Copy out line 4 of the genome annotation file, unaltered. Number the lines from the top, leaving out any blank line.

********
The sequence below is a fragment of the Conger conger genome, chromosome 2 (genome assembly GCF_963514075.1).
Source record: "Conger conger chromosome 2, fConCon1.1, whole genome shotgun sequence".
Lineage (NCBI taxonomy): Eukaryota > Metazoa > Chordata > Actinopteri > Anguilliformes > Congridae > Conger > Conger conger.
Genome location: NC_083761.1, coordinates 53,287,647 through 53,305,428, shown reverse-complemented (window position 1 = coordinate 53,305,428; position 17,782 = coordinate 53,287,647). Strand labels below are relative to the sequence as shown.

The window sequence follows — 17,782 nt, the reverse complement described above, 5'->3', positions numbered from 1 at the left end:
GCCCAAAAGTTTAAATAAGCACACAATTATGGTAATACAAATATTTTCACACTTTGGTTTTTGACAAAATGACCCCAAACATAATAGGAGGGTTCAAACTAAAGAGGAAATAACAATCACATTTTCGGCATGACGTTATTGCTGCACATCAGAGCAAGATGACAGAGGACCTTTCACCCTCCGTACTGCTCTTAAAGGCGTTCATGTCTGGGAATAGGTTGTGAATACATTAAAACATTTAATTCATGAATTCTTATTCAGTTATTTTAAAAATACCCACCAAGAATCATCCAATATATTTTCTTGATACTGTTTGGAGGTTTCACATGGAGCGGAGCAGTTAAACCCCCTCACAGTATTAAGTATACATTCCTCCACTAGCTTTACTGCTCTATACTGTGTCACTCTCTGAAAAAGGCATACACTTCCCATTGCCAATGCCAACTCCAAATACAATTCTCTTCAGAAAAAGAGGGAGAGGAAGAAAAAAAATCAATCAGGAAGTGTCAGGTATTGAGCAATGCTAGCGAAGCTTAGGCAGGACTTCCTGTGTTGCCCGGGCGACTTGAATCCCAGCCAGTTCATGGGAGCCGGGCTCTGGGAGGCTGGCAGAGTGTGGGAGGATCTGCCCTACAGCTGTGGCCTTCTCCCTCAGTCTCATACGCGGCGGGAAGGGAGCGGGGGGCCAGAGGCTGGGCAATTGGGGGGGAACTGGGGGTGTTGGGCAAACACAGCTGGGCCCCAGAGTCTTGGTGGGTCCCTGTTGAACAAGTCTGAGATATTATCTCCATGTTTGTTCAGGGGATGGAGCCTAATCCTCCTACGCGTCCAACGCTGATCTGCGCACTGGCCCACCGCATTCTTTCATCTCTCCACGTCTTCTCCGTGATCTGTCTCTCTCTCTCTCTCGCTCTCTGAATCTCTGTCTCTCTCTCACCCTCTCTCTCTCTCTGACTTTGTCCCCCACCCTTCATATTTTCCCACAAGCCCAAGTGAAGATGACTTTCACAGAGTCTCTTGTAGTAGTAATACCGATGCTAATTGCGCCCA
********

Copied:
Genome location: NC_083761.1, coordinates 53,287,647 through 53,305,428, shown reverse-complemented (window position 1 = coordinate 53,305,428; position 17,782 = coordinate 53,287,647). Strand labels below are relative to the sequence as shown.